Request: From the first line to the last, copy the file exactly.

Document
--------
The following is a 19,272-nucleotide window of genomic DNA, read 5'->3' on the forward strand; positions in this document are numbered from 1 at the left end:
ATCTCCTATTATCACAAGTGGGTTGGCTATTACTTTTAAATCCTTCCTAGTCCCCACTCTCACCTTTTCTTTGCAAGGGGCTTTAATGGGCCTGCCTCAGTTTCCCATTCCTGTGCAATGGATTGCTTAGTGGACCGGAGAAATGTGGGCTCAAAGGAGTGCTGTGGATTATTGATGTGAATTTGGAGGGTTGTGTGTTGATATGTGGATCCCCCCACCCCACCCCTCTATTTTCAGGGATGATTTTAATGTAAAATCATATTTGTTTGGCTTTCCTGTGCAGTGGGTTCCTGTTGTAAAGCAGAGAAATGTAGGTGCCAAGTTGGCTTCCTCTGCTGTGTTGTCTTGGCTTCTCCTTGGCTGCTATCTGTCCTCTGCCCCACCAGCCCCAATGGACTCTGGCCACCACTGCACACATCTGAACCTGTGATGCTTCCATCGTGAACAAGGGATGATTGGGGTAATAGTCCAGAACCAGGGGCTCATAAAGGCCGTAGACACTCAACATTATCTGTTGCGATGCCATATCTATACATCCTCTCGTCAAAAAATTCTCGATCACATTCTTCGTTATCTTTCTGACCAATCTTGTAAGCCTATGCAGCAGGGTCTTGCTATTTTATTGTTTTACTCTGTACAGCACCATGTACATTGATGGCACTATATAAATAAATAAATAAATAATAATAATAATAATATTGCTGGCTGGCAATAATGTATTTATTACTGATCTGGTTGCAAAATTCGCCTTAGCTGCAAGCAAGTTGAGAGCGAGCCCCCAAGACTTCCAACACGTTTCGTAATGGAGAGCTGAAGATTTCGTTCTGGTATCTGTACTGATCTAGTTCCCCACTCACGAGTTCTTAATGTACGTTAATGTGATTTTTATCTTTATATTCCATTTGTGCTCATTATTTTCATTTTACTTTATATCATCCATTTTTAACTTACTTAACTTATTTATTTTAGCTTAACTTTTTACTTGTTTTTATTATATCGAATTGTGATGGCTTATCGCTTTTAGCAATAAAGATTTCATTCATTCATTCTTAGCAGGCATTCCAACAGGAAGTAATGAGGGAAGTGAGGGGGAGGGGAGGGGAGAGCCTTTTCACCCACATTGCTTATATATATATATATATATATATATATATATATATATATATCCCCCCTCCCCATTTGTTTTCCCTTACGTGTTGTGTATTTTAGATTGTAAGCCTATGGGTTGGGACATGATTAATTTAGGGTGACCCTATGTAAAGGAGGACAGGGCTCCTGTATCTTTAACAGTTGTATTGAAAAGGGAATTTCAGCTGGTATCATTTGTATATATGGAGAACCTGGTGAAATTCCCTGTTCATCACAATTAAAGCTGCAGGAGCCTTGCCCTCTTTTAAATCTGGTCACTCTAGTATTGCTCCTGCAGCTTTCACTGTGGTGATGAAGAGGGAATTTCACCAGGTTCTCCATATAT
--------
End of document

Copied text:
The following is a 19,272-nucleotide window of genomic DNA, read 5'->3' on the forward strand; positions in this document are numbered from 1 at the left end:
ATCTCCTATTATCACAAGTGGGTTGGCTATTACTTTTAAATCCTTCCTAGTCCCCACTCTCACCTTTTCTTTGCAAGGGGCTTTAATGGGCCTGCCTCAGTTTCCCATTCCTGTGCAATGGATTGCTTAGTGGACCGGAGAAATGTGGGCTCAAAGGAGTGCTGTGGATTATTGATGTGAATTTGGAGGGTTGTGTGTTGATATGTGGATCCCCCCACCCCACCCCTCTATTTTCAGGGATGATTTTAATGTAAAATCATATTTGTTTGGCTTTCCTGTGCAGTGGGTTCCTGTTGTAAAGCAGAGAAATGTAGGTGCCAAGTTGGCTTCCTCTGCTGTGTTGTCTTGGCTTCTCCTTGGCTGCTATCTGTCCTCTGCCCCACCAGCCCCAATGGACTCTGGCCACCACTGCACACATCTGAACCTGTGATGCTTCCATCGTGAACAAGGGATGATTGGGGTAATAGTCCAGAACCAGGGGCTCATAAAGGCCGTAGACACTCAACATTATCTGTTGCGATGCCATATCTATACATCCTCTCGTCAAAAAATTCTCGATCACATTCTTCGTTATCTTTCTGACCAATCTTGTAAGCCTATGCAGCAGGGTCTTGCTATTTTATTGTTTTACTCTGTACAGCACCATGTACATTGATGGCACTATATAAATAAATAAATAAATAATAATAATAATAATATTGCTGGCTGGCAATAATGTATTTATTACTGATCTGGTTGCAAAATTCGCCTTAGCTGCAAGCAAGTTGAGAGCGAGCCCCCAAGACTTCCAACACGTTTCGTAATGGAGAGCTGAAGATTTCGTTCTGGTATCTGTACTGATCTAGTTCCCCACTCACGAGTTCTTAATGTACGTTAATGTGATTTTTATCTTTATATTCCATTTGTGCTCATTATTTTCATTTTACTTTATATCATCCATTTTTAACTTACTTAACTTATTTATTTTAGCTTAACTTTTTACTTGTTTTTATTATATCGAATTGTGATGGCTTATCGCTTTTAGCAATAAAGATTTCATTCATTCATTCTTAGCAGGCATTCCAACAGGAAGTAATGAGGGAAGTGAGGGGGAGGGGAGGGGAGAGCCTTTTCACCCACATTGCTTATATATATATATATATATATATATATATATATATATATATCCCCCCTCCCCATTTGTTTTCCCTTACGTGTTGTGTATTTTAGATTGTAAGCCTATGGGTTGGGACATGATTAATTTAGGGTGACCCTATGTAAAGGAGGACAGGGCTCCTGTATCTTTAACAGTTGTATTGAAAAGGGAATTTCAGCTGGTATCATTTGTATATATGGAGAACCTGGTGAAATTCCCTGTTCATCACAATTAAAGCTGCAGGAGCCTTGCCCTCTTTTAAATCTGGTCACTCTAGTATTGCTCCTGCAGCTTTCACTGTGGTGATGAAGAGGGAATTTCACCAGGTTCTCCATATAT